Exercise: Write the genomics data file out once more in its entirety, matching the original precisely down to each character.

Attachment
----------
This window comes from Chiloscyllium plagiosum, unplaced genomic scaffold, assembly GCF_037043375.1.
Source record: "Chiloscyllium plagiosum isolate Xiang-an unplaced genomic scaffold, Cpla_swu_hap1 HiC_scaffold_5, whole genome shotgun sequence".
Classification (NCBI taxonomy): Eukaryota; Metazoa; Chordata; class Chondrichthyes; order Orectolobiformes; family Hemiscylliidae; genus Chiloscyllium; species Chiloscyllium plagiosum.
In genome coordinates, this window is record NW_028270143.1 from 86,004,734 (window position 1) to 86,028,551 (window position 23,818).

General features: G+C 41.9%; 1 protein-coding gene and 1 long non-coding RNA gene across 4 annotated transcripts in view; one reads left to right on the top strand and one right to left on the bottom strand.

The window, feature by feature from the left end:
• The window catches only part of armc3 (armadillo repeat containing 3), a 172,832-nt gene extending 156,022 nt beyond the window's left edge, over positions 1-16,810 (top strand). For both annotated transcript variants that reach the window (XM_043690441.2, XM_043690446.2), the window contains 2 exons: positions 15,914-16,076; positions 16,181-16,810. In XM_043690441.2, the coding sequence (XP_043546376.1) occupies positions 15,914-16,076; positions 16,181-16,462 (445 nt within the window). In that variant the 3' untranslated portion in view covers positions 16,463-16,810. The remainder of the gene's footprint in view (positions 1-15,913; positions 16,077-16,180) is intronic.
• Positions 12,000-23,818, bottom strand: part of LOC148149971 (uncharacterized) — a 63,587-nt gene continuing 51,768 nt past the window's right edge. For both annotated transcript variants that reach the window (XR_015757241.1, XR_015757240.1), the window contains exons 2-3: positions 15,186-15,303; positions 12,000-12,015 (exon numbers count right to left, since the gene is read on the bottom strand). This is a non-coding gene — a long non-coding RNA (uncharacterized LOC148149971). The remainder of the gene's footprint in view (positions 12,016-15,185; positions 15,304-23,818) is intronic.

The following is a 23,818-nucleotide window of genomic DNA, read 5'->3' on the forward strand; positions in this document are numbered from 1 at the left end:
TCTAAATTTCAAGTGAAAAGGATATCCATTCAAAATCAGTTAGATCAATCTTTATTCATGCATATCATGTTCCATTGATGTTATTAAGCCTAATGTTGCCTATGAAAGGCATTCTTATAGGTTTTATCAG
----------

This window comes from Chiloscyllium plagiosum, unplaced genomic scaffold, assembly GCF_037043375.1.
Source record: "Chiloscyllium plagiosum isolate Xiang-an unplaced genomic scaffold, Cpla_swu_hap1 HiC_scaffold_5, whole genome shotgun sequence".
Classification (NCBI taxonomy): Eukaryota; Metazoa; Chordata; class Chondrichthyes; order Orectolobiformes; family Hemiscylliidae; genus Chiloscyllium; species Chiloscyllium plagiosum.
In genome coordinates, this window is record NW_028270143.1 from 86,004,734 (window position 1) to 86,028,551 (window position 23,818).

General features: G+C 41.9%; 1 protein-coding gene and 1 long non-coding RNA gene across 4 annotated transcripts in view; one reads left to right on the top strand and one right to left on the bottom strand.

The window, feature by feature from the left end:
• The window catches only part of armc3 (armadillo repeat containing 3), a 172,832-nt gene extending 156,022 nt beyond the window's left edge, over positions 1-16,810 (top strand). For both annotated transcript variants that reach the window (XM_043690441.2, XM_043690446.2), the window contains 2 exons: positions 15,914-16,076; positions 16,181-16,810. In XM_043690441.2, the coding sequence (XP_043546376.1) occupies positions 15,914-16,076; positions 16,181-16,462 (445 nt within the window). In that variant the 3' untranslated portion in view covers positions 16,463-16,810. The remainder of the gene's footprint in view (positions 1-15,913; positions 16,077-16,180) is intronic.
• Positions 12,000-23,818, bottom strand: part of LOC148149971 (uncharacterized) — a 63,587-nt gene continuing 51,768 nt past the window's right edge. For both annotated transcript variants that reach the window (XR_015757241.1, XR_015757240.1), the window contains exons 2-3: positions 15,186-15,303; positions 12,000-12,015 (exon numbers count right to left, since the gene is read on the bottom strand). This is a non-coding gene — a long non-coding RNA (uncharacterized LOC148149971). The remainder of the gene's footprint in view (positions 12,016-15,185; positions 15,304-23,818) is intronic.

The following is a 23,818-nucleotide window of genomic DNA, read 5'->3' on the forward strand; positions in this document are numbered from 1 at the left end:
TCTAAATTTCAAGTGAAAAGGATATCCATTCAAAATCAGTTAGATCAATCTTTATTCATGCATATCATGTTCCATTGATGTTATTAAGCCTAATGTTGCCTATGAAAGGCATTCTTATAGGTTTTATCAG